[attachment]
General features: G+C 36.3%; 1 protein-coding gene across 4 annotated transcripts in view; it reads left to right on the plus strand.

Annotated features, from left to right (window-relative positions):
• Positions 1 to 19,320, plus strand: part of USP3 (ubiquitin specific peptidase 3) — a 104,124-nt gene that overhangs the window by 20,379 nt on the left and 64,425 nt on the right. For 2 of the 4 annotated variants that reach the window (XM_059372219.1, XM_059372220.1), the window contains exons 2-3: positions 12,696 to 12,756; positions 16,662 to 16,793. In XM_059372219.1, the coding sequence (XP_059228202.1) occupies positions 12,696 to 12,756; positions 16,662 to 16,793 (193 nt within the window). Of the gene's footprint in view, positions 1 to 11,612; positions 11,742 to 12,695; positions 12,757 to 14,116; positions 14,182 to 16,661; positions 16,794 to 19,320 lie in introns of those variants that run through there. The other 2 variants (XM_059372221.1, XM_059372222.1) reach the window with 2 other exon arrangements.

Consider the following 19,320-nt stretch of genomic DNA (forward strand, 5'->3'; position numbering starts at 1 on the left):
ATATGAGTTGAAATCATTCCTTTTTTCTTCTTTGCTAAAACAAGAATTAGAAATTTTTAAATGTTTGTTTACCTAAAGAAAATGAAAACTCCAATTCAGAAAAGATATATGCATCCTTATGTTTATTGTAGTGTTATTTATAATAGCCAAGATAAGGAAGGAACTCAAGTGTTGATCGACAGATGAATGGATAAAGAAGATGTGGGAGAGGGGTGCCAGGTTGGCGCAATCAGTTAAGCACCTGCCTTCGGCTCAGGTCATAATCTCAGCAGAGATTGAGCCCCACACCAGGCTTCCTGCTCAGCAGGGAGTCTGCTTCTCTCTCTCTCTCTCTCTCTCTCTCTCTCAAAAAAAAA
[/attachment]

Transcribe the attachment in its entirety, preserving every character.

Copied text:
General features: G+C 36.3%; 1 protein-coding gene across 4 annotated transcripts in view; it reads left to right on the plus strand.

Annotated features, from left to right (window-relative positions):
• Positions 1 to 19,320, plus strand: part of USP3 (ubiquitin specific peptidase 3) — a 104,124-nt gene that overhangs the window by 20,379 nt on the left and 64,425 nt on the right. For 2 of the 4 annotated variants that reach the window (XM_059372219.1, XM_059372220.1), the window contains exons 2-3: positions 12,696 to 12,756; positions 16,662 to 16,793. In XM_059372219.1, the coding sequence (XP_059228202.1) occupies positions 12,696 to 12,756; positions 16,662 to 16,793 (193 nt within the window). Of the gene's footprint in view, positions 1 to 11,612; positions 11,742 to 12,695; positions 12,757 to 14,116; positions 14,182 to 16,661; positions 16,794 to 19,320 lie in introns of those variants that run through there. The other 2 variants (XM_059372221.1, XM_059372222.1) reach the window with 2 other exon arrangements.

Consider the following 19,320-nt stretch of genomic DNA (forward strand, 5'->3'; position numbering starts at 1 on the left):
ATATGAGTTGAAATCATTCCTTTTTTCTTCTTTGCTAAAACAAGAATTAGAAATTTTTAAATGTTTGTTTACCTAAAGAAAATGAAAACTCCAATTCAGAAAAGATATATGCATCCTTATGTTTATTGTAGTGTTATTTATAATAGCCAAGATAAGGAAGGAACTCAAGTGTTGATCGACAGATGAATGGATAAAGAAGATGTGGGAGAGGGGTGCCAGGTTGGCGCAATCAGTTAAGCACCTGCCTTCGGCTCAGGTCATAATCTCAGCAGAGATTGAGCCCCACACCAGGCTTCCTGCTCAGCAGGGAGTCTGCTTCTCTCTCTCTCTCTCTCTCTCTCTCTCTCAAAAAAAAA